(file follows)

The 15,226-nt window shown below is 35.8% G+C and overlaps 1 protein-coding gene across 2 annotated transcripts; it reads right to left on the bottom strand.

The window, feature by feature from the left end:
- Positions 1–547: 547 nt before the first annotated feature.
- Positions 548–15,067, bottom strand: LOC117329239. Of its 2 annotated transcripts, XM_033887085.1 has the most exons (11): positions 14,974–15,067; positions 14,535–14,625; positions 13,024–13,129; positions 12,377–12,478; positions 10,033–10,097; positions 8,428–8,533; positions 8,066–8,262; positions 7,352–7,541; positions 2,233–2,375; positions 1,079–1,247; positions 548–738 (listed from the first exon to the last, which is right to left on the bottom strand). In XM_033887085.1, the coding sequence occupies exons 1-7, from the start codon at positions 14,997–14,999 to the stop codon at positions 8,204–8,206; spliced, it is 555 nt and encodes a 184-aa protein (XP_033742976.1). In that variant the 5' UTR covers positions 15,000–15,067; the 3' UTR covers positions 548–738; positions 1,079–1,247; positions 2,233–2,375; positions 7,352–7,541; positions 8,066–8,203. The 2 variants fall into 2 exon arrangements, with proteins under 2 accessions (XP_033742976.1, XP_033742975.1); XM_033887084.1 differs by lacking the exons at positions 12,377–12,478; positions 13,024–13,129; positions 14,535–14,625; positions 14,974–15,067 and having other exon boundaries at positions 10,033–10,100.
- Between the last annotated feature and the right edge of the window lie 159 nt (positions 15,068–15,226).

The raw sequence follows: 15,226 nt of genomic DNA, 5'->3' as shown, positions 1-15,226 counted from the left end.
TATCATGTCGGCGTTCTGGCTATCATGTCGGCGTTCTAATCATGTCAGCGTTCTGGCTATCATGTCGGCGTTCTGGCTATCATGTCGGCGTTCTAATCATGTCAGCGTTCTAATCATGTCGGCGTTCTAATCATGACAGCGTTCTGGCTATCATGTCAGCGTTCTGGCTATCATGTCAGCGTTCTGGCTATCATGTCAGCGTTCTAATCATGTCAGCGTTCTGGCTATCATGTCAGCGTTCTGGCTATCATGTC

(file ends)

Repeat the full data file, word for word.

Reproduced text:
The 15,226-nt window shown below is 35.8% G+C and overlaps 1 protein-coding gene across 2 annotated transcripts; it reads right to left on the bottom strand.

The window, feature by feature from the left end:
- Positions 1–547: 547 nt before the first annotated feature.
- Positions 548–15,067, bottom strand: LOC117329239. Of its 2 annotated transcripts, XM_033887085.1 has the most exons (11): positions 14,974–15,067; positions 14,535–14,625; positions 13,024–13,129; positions 12,377–12,478; positions 10,033–10,097; positions 8,428–8,533; positions 8,066–8,262; positions 7,352–7,541; positions 2,233–2,375; positions 1,079–1,247; positions 548–738 (listed from the first exon to the last, which is right to left on the bottom strand). In XM_033887085.1, the coding sequence occupies exons 1-7, from the start codon at positions 14,997–14,999 to the stop codon at positions 8,204–8,206; spliced, it is 555 nt and encodes a 184-aa protein (XP_033742976.1). In that variant the 5' UTR covers positions 15,000–15,067; the 3' UTR covers positions 548–738; positions 1,079–1,247; positions 2,233–2,375; positions 7,352–7,541; positions 8,066–8,203. The 2 variants fall into 2 exon arrangements, with proteins under 2 accessions (XP_033742976.1, XP_033742975.1); XM_033887084.1 differs by lacking the exons at positions 12,377–12,478; positions 13,024–13,129; positions 14,535–14,625; positions 14,974–15,067 and having other exon boundaries at positions 10,033–10,100.
- Between the last annotated feature and the right edge of the window lie 159 nt (positions 15,068–15,226).

The raw sequence follows: 15,226 nt of genomic DNA, 5'->3' as shown, positions 1-15,226 counted from the left end.
TATCATGTCGGCGTTCTGGCTATCATGTCGGCGTTCTAATCATGTCAGCGTTCTGGCTATCATGTCGGCGTTCTGGCTATCATGTCGGCGTTCTAATCATGTCAGCGTTCTAATCATGTCGGCGTTCTAATCATGACAGCGTTCTGGCTATCATGTCAGCGTTCTGGCTATCATGTCAGCGTTCTGGCTATCATGTCAGCGTTCTAATCATGTCAGCGTTCTGGCTATCATGTCAGCGTTCTGGCTATCATGTC